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# A Proof of the Kahn-Kalai Conjecture (expectation threshold conjecture)

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# A Proof of the Kahn-Kalai Conjecture (expectation threshold conjecture) The Kahn–Kalai conjecture, also known as the expectation threshold conjecture. General problem of estimating when phase transitions occur in systems. (상변이를 일으키는 threshold 를 추측하는 방법에 관한 문제.) 써먹을데가 있을거 같기도 해서 공부해볼겸 링크/파일들 정리. ## TOC ## 이산수학계 난제 칸-칼라이 추측 설명 by 안될과학 (Unrealscience)
## Proof by 박진영 - Youtube video
## PDF PDF 논문 출처 : ,
## A Proof of the Kahn--Kalai Conjecture by Jinyoung Park and Huy Tuan Pham (Paper document in docuK SEE (Super Easy Edit) form.)
I think that it's time to use HTML MarkDown like docuK SEE (Super Easy Edit) rather than LaTeX when publishing a paper. It is better when sharing knowledges through smart devices like smartphone, PC, tablet PC using Internet | HTML. LaTeX is too old format to fit in printed papers. We usually do not print papers these days. We just see pdf files through PC, but not by smartphone. PDF files are not good format for smartphone. Citing references and refering equations or sections or anything will be implemented soon. It is easy code, but I am tired now.
email :: jinypark@stanford.edu, huypham@stanford.edu address :: Department of Mathematics, Stanford University
450 Jane Stanford Way, Building 380, Stanford, CA 94305 ### abstract Proving the expectation-threshold conjecture of Kahn and Kalai, we show that for any increasing property $\mathcal{F}$ on a finite set $X$, p_c(\mathcal{F})=O(q(\mathcal{F})\log \ell(\mathcal{F})), where $p_c(\mathcal{F})$ and $q(\mathcal{F})$ are the threshold and expectation threshold of $\mathcal{F}$, and $\ell(\mathcal{F})$ is the maximum of $2$ and the maximum size of a minimal member of $\mathcal{F}$. ###[#sec-intro] Introduction Given a finite set $X$, write $2^X$ for the power set of $X$. For $p \in [0,1]$, let $\mu_p$ be the product measure on $2^X$ given by $\mu_p(A)=p^{|A|}(1-p)^{|X \setminus A|}$. In this paper $\mathcal{F} \subseteq 2^X$ always denotes an increasing property, meaning that if $B \supseteq A \in \mathcal{F}$, then $B \in \mathcal{F}$. We say that an increasing property $\mathcal{F}$ is nontrivial if $\mathcal{F} \ne \emptyset, 2^X$. It is a well-known fact that $\mu_p(\mathcal{F}) (:=\sum_{A \in \mathcal{F}} \mu_p(A))$ is continuous and strictly increasing in $p$ for any nontrivial increasing property $\mathcal{F}$. The threshold, $p_c(\mathcal{F})$, is then the unique $p$ for which $\mu_p(\mathcal{F})=1/2$. In this paper, we resolve a conjecture of Kahn and Kalai , reiterated by Talagrand , relating the threshold and the expectation-threshold (definition is below). Following , we say $\mathcal{F}$ is $p$-small if there is $\mathcal{G} \subseteq 2^X$ such that \mathcal{F} \subseteq \langle \mathcal{G} \rangle :=\bigcup_{S \in \mathcal{G}} \{T: T \supseteq S\} and \sum_{S \in \mathcal{G}} p^{|S|} \le 1/2. We say that $\mathcal{G}$ is a cover of $\mathcal{F}$ if holds. The expectation-threshold of $\mathcal{F}$, $q(\mathcal{F})$, is defined to be the maximum $p$ such that $\mathcal{F}$ is $p$-small. Observe that $q(\mathcal{F})$ is a trivial lower bound on $p_c(\mathcal{F})$, since \mu_p(\mathcal{F}) \le \mu_p(\langle \mathcal{G} \rangle) \le \sum_{S \in \mathcal{G}} p^{|S|}. Note that, with $X_p$ the random variable whose distribution is $\mu_p$, the right-hand side of is $\mathbb E[|\{S \in \mathcal{G}: S \subseteq X_p\}|]$. Given an increasing property $\mathcal{F}$, let $\ell_0(\mathcal{F})$ be the size of a largest minimal element of $\mathcal{F}$, and let $\ell(\mathcal{F})=\max(\ell_0(\mathcal{F}),2)$. Our main theorem resolves the following conjecture of Kahn and Kalai~. ###[#subsec-thm-KKC] The Kahn-Kalai Conjecture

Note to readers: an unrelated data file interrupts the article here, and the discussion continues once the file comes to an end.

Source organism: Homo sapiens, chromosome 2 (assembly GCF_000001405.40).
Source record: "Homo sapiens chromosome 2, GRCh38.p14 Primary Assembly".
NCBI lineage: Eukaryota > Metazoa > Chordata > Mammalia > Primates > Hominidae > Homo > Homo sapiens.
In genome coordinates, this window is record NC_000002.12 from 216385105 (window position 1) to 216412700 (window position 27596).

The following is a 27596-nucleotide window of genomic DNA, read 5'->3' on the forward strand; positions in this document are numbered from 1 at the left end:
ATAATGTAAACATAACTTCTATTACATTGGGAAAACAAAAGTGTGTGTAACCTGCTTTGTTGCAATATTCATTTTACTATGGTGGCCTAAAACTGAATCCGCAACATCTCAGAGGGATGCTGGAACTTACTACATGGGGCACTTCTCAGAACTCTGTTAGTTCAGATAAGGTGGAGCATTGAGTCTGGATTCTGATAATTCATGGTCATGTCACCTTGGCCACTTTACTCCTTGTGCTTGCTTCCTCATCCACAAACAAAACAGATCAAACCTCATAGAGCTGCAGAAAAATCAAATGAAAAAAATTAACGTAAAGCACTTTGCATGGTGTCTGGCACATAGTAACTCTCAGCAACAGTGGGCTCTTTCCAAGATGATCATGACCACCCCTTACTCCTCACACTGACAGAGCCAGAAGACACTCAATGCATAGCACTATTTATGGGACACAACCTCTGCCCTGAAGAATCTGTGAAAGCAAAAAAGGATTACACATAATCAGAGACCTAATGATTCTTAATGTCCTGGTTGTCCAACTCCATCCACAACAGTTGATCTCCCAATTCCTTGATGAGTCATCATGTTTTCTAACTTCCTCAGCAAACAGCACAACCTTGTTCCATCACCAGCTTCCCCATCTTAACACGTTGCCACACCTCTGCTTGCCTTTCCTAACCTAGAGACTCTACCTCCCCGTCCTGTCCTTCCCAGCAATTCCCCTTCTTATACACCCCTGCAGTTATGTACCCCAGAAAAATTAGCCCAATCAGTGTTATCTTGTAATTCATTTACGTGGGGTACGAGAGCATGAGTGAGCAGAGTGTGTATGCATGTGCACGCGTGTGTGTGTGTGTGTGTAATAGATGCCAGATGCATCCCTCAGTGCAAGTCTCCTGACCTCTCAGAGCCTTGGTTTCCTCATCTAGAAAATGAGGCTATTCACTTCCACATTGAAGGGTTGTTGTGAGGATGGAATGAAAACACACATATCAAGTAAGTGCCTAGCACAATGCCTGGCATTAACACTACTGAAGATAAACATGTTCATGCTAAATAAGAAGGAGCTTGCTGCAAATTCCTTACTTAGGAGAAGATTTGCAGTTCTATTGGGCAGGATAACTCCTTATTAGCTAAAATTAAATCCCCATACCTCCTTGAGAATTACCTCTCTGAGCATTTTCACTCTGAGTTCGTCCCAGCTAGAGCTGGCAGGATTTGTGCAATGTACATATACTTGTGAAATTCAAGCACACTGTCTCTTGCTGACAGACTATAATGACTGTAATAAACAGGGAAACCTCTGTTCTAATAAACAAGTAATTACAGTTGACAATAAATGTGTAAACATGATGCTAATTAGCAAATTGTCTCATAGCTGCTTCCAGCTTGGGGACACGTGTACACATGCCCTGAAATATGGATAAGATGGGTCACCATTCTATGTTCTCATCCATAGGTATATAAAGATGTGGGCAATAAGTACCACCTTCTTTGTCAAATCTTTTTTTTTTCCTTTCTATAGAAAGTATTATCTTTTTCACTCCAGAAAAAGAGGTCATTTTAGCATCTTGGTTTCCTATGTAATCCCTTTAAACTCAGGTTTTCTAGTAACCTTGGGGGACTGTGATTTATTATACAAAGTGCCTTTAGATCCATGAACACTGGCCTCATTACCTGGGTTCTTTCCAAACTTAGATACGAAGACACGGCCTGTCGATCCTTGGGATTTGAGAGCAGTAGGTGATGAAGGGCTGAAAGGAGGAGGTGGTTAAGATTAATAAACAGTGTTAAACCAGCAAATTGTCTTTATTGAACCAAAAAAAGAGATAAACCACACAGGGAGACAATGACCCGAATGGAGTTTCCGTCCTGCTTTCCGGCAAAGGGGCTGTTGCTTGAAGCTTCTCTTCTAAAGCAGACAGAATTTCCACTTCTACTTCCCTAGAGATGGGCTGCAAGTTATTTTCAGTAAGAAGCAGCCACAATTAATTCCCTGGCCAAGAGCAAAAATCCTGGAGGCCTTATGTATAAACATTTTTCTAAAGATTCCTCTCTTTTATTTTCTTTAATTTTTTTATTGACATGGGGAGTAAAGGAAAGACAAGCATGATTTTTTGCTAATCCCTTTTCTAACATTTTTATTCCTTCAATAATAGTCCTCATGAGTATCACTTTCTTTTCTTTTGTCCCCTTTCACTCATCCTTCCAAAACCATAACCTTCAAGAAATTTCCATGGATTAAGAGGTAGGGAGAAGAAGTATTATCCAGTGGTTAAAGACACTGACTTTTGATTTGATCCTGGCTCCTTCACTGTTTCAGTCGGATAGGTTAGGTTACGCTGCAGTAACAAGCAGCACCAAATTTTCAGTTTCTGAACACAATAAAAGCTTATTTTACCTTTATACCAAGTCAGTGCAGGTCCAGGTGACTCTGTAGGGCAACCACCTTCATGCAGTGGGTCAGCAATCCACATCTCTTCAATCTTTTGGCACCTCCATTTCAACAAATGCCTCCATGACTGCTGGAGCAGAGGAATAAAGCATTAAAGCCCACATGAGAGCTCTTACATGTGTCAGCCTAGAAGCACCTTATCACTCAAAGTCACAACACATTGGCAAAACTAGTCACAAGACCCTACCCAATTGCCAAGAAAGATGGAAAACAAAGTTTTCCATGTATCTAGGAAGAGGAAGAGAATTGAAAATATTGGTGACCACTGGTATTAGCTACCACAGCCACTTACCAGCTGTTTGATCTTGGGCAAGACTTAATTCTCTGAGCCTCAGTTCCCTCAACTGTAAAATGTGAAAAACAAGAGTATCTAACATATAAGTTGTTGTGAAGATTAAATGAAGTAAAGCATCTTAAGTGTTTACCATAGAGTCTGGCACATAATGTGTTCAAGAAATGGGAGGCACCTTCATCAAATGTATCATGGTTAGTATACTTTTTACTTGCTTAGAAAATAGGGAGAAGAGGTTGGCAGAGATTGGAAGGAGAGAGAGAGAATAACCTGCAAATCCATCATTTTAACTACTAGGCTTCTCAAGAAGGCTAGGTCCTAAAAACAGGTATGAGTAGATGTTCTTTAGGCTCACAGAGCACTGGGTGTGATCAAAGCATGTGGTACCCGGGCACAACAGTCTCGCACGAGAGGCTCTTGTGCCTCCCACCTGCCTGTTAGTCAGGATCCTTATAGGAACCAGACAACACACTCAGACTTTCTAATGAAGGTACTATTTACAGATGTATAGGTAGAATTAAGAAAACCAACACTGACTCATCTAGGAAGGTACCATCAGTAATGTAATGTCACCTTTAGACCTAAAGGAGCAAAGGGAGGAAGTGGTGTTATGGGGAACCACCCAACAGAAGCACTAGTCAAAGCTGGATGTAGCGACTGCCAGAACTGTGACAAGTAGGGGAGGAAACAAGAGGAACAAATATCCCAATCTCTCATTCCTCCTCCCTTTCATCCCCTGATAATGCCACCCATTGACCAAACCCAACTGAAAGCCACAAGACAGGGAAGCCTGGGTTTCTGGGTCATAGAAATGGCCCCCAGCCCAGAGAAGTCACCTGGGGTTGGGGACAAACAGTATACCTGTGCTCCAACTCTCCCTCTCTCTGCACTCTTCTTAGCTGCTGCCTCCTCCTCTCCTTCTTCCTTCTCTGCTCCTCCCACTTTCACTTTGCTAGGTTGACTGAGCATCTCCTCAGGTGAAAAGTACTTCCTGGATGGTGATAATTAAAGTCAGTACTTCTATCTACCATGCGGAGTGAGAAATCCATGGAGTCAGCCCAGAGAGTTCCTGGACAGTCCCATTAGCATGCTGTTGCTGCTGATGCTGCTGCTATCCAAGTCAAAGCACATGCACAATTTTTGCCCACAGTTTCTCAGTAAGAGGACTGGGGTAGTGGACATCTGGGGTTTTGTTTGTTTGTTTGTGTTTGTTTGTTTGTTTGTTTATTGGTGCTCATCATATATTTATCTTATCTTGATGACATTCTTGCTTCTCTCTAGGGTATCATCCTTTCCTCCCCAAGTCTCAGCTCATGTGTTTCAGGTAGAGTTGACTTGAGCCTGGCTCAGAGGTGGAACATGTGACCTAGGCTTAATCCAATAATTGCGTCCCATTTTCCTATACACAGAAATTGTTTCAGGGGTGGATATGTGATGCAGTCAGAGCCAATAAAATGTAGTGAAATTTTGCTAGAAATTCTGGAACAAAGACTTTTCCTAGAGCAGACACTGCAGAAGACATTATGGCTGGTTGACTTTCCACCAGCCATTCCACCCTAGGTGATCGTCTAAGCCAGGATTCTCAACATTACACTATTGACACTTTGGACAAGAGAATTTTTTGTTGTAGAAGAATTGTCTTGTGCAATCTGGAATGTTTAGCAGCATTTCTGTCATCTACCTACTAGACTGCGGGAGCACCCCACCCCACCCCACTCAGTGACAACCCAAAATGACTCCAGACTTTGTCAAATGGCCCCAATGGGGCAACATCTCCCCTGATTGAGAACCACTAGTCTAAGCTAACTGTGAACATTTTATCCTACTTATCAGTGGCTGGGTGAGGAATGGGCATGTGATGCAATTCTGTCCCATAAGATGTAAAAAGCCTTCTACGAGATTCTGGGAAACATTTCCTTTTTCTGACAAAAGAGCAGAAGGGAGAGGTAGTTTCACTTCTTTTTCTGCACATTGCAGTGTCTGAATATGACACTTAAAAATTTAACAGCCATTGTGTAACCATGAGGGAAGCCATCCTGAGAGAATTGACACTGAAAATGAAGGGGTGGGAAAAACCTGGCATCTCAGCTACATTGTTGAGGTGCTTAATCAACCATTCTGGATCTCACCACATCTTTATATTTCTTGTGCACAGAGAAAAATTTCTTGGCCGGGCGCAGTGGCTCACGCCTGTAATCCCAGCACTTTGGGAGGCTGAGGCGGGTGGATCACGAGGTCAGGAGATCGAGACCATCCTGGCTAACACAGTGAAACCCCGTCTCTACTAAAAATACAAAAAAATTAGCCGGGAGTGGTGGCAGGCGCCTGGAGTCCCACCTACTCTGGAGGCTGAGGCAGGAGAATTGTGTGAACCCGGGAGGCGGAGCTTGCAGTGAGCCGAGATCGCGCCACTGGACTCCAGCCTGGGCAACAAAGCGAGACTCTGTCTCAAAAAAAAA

There is a universal constant $K$ such that for every finite set $X$ and nontrivial increasing property $\mathcal{F} \subseteq 2^X$, p_c(\mathcal{F}) \le K q(\mathcal{F}) \log \ell(\mathcal{F}).
Roughly speaking, Theorem says that for any increasing property, the threshold is never far from its trivial lower bound given by the expectation threshold.